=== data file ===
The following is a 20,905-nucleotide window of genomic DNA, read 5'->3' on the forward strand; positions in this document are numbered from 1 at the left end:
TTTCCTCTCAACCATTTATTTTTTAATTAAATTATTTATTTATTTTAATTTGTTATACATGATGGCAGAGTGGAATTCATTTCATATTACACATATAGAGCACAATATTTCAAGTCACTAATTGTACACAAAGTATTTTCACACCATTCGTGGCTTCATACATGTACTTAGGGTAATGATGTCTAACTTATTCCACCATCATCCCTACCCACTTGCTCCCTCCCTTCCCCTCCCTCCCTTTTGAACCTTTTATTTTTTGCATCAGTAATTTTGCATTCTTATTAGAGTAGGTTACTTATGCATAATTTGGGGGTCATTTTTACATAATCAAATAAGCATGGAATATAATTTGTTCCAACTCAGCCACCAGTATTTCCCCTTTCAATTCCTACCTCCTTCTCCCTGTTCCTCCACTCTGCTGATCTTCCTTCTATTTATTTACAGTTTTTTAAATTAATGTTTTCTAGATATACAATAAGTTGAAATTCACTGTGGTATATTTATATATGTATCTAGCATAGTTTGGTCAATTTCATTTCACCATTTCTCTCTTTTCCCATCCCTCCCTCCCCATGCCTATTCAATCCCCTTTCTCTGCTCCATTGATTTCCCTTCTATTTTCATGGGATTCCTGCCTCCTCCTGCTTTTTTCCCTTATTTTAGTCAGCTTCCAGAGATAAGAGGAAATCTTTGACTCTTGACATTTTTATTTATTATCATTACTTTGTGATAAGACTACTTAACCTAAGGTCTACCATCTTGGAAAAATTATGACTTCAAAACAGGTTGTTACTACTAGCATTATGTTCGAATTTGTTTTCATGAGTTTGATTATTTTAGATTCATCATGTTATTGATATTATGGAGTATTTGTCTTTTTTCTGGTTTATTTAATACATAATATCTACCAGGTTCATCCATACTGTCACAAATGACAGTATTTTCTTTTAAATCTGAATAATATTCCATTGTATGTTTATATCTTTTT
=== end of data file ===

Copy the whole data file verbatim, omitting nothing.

The following is a 20,905-nucleotide window of genomic DNA, read 5'->3' on the forward strand; positions in this document are numbered from 1 at the left end:
TTTCCTCTCAACCATTTATTTTTTAATTAAATTATTTATTTATTTTAATTTGTTATACATGATGGCAGAGTGGAATTCATTTCATATTACACATATAGAGCACAATATTTCAAGTCACTAATTGTACACAAAGTATTTTCACACCATTCGTGGCTTCATACATGTACTTAGGGTAATGATGTCTAACTTATTCCACCATCATCCCTACCCACTTGCTCCCTCCCTTCCCCTCCCTCCCTTTTGAACCTTTTATTTTTTGCATCAGTAATTTTGCATTCTTATTAGAGTAGGTTACTTATGCATAATTTGGGGGTCATTTTTACATAATCAAATAAGCATGGAATATAATTTGTTCCAACTCAGCCACCAGTATTTCCCCTTTCAATTCCTACCTCCTTCTCCCTGTTCCTCCACTCTGCTGATCTTCCTTCTATTTATTTACAGTTTTTTAAATTAATGTTTTCTAGATATACAATAAGTTGAAATTCACTGTGGTATATTTATATATGTATCTAGCATAGTTTGGTCAATTTCATTTCACCATTTCTCTCTTTTCCCATCCCTCCCTCCCCATGCCTATTCAATCCCCTTTCTCTGCTCCATTGATTTCCCTTCTATTTTCATGGGATTCCTGCCTCCTCCTGCTTTTTTCCCTTATTTTAGTCAGCTTCCAGAGATAAGAGGAAATCTTTGACTCTTGACATTTTTATTTATTATCATTACTTTGTGATAAGACTACTTAACCTAAGGTCTACCATCTTGGAAAAATTATGACTTCAAAACAGGTTGTTACTACTAGCATTATGTTCGAATTTGTTTTCATGAGTTTGATTATTTTAGATTCATCATGTTATTGATATTATGGAGTATTTGTCTTTTTTCTGGTTTATTTAATACATAATATCTACCAGGTTCATCCATACTGTCACAAATGACAGTATTTTCTTTTAAATCTGAATAATATTCCATTGTATGTTTATATCTTTTT